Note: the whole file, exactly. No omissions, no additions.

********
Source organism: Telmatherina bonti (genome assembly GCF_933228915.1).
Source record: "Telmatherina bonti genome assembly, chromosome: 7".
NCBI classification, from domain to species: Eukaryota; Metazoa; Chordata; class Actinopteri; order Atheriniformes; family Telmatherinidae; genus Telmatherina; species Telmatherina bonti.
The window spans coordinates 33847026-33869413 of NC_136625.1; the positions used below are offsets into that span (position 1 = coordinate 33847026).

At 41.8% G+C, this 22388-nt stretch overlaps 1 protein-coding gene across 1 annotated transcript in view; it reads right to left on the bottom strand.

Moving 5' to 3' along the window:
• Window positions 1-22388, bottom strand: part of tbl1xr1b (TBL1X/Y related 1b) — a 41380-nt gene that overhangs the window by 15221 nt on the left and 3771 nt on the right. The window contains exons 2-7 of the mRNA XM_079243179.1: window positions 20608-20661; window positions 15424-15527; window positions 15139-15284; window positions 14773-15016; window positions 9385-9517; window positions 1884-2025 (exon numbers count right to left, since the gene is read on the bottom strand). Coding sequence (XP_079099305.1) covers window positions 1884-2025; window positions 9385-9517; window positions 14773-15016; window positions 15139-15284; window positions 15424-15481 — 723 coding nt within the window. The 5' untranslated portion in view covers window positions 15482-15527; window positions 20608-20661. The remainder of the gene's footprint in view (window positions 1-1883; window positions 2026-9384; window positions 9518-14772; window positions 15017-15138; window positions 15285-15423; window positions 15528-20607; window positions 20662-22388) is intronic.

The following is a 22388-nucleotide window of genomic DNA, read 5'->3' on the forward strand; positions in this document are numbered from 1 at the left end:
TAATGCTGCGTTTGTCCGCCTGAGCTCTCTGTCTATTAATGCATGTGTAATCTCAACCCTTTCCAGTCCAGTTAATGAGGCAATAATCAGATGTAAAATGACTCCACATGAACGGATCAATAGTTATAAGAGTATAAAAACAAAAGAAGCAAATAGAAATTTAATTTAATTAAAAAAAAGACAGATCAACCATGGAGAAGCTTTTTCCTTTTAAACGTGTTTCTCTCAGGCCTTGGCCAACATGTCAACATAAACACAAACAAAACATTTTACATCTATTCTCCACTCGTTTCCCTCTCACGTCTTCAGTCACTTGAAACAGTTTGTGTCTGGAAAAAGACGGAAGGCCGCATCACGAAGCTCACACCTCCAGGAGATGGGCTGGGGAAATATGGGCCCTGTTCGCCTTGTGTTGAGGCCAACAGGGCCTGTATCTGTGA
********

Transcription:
Source organism: Telmatherina bonti (genome assembly GCF_933228915.1).
Source record: "Telmatherina bonti genome assembly, chromosome: 7".
NCBI classification, from domain to species: Eukaryota; Metazoa; Chordata; class Actinopteri; order Atheriniformes; family Telmatherinidae; genus Telmatherina; species Telmatherina bonti.
The window spans coordinates 33847026-33869413 of NC_136625.1; the positions used below are offsets into that span (position 1 = coordinate 33847026).

At 41.8% G+C, this 22388-nt stretch overlaps 1 protein-coding gene across 1 annotated transcript in view; it reads right to left on the bottom strand.

Moving 5' to 3' along the window:
• Window positions 1-22388, bottom strand: part of tbl1xr1b (TBL1X/Y related 1b) — a 41380-nt gene that overhangs the window by 15221 nt on the left and 3771 nt on the right. The window contains exons 2-7 of the mRNA XM_079243179.1: window positions 20608-20661; window positions 15424-15527; window positions 15139-15284; window positions 14773-15016; window positions 9385-9517; window positions 1884-2025 (exon numbers count right to left, since the gene is read on the bottom strand). Coding sequence (XP_079099305.1) covers window positions 1884-2025; window positions 9385-9517; window positions 14773-15016; window positions 15139-15284; window positions 15424-15481 — 723 coding nt within the window. The 5' untranslated portion in view covers window positions 15482-15527; window positions 20608-20661. The remainder of the gene's footprint in view (window positions 1-1883; window positions 2026-9384; window positions 9518-14772; window positions 15017-15138; window positions 15285-15423; window positions 15528-20607; window positions 20662-22388) is intronic.

The following is a 22388-nucleotide window of genomic DNA, read 5'->3' on the forward strand; positions in this document are numbered from 1 at the left end:
TAATGCTGCGTTTGTCCGCCTGAGCTCTCTGTCTATTAATGCATGTGTAATCTCAACCCTTTCCAGTCCAGTTAATGAGGCAATAATCAGATGTAAAATGACTCCACATGAACGGATCAATAGTTATAAGAGTATAAAAACAAAAGAAGCAAATAGAAATTTAATTTAATTAAAAAAAAGACAGATCAACCATGGAGAAGCTTTTTCCTTTTAAACGTGTTTCTCTCAGGCCTTGGCCAACATGTCAACATAAACACAAACAAAACATTTTACATCTATTCTCCACTCGTTTCCCTCTCACGTCTTCAGTCACTTGAAACAGTTTGTGTCTGGAAAAAGACGGAAGGCCGCATCACGAAGCTCACACCTCCAGGAGATGGGCTGGGGAAATATGGGCCCTGTTCGCCTTGTGTTGAGGCCAACAGGGCCTGTATCTGTGA